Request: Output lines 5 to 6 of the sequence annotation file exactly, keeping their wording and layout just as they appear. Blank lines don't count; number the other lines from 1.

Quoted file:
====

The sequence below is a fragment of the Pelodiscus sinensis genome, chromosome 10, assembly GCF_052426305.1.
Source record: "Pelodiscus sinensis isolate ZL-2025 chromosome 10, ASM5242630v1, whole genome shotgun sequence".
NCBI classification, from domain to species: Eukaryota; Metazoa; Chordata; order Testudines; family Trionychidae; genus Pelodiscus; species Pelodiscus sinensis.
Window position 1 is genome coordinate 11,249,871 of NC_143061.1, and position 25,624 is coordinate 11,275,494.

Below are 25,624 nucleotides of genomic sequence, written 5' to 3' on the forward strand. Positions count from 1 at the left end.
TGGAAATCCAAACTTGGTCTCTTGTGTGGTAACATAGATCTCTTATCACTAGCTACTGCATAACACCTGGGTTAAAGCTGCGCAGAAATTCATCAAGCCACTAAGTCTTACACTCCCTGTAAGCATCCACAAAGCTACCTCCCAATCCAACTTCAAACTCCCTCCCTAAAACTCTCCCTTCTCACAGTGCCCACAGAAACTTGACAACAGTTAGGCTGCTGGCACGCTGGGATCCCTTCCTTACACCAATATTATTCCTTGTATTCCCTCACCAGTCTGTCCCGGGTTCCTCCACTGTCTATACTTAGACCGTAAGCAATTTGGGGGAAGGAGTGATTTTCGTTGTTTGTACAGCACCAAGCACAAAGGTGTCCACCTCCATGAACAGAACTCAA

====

Below are 25,624 nucleotides of genomic sequence, written 5' to 3' on the forward strand. Positions count from 1 at the left end.
TGGAAATCCAAACTTGGTCTCTTGTGTGGTAACATAGATCTCTTATCACTAGCTACTGCATAACACCTGGGTTAAAGCTGCGCAGAAATTCATCAAGCCACTAAGTCTTACACTCCCTGTAAGCATCCACAAAGCTACCTCCCAATCCAACTTCAAACTCCCTCCCTAAAACTCTCCCTTCTCACAGTGCCCACAGAAACTTGACAACAGTTAGGCTGCTGGCACGCTGGGATCCCTTCCTTACACCAATATTATTCCTTGTATTCCCTCACCAGTCTGTCCCGGGTTCCTCCACTGTCTATACTTAGACCGTAAGCAATTTGGGGGAAGGAGTGATTTTCGTTGTTTGTACAGCACCAAGCACAAAGGTGTCCACCTCCATGAACAGAACTCAA